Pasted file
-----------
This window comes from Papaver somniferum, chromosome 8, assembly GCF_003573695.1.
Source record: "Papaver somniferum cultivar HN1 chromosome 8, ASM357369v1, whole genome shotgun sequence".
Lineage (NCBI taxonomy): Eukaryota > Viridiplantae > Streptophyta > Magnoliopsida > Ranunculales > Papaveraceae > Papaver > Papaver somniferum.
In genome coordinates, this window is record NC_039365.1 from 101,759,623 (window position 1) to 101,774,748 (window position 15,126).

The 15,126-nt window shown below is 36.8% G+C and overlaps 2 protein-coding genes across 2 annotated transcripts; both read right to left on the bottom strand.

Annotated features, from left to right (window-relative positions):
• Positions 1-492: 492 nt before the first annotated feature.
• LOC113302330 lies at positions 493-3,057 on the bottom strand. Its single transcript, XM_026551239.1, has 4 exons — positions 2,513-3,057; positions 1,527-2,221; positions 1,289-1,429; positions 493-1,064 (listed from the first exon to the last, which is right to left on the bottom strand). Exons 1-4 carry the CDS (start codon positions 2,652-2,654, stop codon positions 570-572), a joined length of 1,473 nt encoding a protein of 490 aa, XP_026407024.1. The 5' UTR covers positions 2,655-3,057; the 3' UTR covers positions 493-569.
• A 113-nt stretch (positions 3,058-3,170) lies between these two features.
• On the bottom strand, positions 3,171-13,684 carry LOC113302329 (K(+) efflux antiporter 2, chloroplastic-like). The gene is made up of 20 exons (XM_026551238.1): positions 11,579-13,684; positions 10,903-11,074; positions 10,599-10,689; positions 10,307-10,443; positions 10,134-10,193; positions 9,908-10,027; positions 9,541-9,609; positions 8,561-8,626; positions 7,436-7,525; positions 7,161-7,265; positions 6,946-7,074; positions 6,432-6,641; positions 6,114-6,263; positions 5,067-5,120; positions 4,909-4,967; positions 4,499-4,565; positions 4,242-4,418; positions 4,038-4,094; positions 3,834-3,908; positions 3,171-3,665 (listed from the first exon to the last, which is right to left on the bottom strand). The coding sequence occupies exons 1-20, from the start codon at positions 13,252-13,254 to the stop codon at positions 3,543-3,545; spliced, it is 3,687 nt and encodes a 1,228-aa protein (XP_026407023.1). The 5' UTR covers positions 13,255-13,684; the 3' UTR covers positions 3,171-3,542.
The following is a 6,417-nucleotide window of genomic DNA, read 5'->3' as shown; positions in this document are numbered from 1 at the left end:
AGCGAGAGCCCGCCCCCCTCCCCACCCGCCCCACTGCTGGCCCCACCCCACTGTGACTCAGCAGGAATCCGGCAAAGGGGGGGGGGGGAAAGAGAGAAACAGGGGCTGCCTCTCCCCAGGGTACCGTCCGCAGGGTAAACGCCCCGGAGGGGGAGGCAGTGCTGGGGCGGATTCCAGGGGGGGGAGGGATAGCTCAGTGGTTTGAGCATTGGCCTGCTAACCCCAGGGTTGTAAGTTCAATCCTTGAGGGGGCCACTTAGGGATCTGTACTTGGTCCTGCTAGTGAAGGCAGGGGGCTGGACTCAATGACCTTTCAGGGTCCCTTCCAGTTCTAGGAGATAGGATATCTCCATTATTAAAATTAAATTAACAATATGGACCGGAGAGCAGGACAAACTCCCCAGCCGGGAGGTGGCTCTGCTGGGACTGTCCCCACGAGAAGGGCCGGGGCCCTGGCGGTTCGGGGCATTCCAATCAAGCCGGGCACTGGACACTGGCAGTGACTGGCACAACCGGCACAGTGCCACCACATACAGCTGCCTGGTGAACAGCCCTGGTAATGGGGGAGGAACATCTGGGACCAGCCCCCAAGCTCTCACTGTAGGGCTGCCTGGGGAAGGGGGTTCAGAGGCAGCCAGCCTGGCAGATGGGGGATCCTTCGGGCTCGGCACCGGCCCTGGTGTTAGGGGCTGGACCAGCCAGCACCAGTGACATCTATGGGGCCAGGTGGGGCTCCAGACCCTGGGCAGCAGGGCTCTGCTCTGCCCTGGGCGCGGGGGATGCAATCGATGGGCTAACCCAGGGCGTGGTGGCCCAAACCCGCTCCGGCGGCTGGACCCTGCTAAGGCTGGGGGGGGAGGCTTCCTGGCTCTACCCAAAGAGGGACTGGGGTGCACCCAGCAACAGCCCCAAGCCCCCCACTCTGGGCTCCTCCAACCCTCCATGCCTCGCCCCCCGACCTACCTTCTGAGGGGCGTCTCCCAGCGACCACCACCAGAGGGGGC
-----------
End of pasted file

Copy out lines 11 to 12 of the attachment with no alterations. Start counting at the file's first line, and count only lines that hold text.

The following is a 6,417-nucleotide window of genomic DNA, read 5'->3' as shown; positions in this document are numbered from 1 at the left end:
AGCGAGAGCCCGCCCCCCTCCCCACCCGCCCCACTGCTGGCCCCACCCCACTGTGACTCAGCAGGAATCCGGCAAAGGGGGGGGGGGGAAAGAGAGAAACAGGGGCTGCCTCTCCCCAGGGTACCGTCCGCAGGGTAAACGCCCCGGAGGGGGAGGCAGTGCTGGGGCGGATTCCAGGGGGGGGAGGGATAGCTCAGTGGTTTGAGCATTGGCCTGCTAACCCCAGGGTTGTAAGTTCAATCCTTGAGGGGGCCACTTAGGGATCTGTACTTGGTCCTGCTAGTGAAGGCAGGGGGCTGGACTCAATGACCTTTCAGGGTCCCTTCCAGTTCTAGGAGATAGGATATCTCCATTATTAAAATTAAATTAACAATATGGACCGGAGAGCAGGACAAACTCCCCAGCCGGGAGGTGGCTCTGCTGGGACTGTCCCCACGAGAAGGGCCGGGGCCCTGGCGGTTCGGGGCATTCCAATCAAGCCGGGCACTGGACACTGGCAGTGACTGGCACAACCGGCACAGTGCCACCACATACAGCTGCCTGGTGAACAGCCCTGGTAATGGGGGAGGAACATCTGGGACCAGCCCCCAAGCTCTCACTGTAGGGCTGCCTGGGGAAGGGGGTTCAGAGGCAGCCAGCCTGGCAGATGGGGGATCCTTCGGGCTCGGCACCGGCCCTGGTGTTAGGGGCTGGACCAGCCAGCACCAGTGACATCTATGGGGCCAGGTGGGGCTCCAGACCCTGGGCAGCAGGGCTCTGCTCTGCCCTGGGCGCGGGGGATGCAATCGATGGGCTAACCCAGGGCGTGGTGGCCCAAACCCGCTCCGGCGGCTGGACCCTGCTAAGGCTGGGGGGGGAGGCTTCCTGGCTCTACCCAAAGAGGGACTGGGGTGCACCCAGCAACAGCCCCAAGCCCCCCACTCTGGGCTCCTCCAACCCTCCATGCCTCGCCCCCCGACCTACCTTCTGAGGGGCGTCTCCCAGCGACCACCACCAGAGGGGGC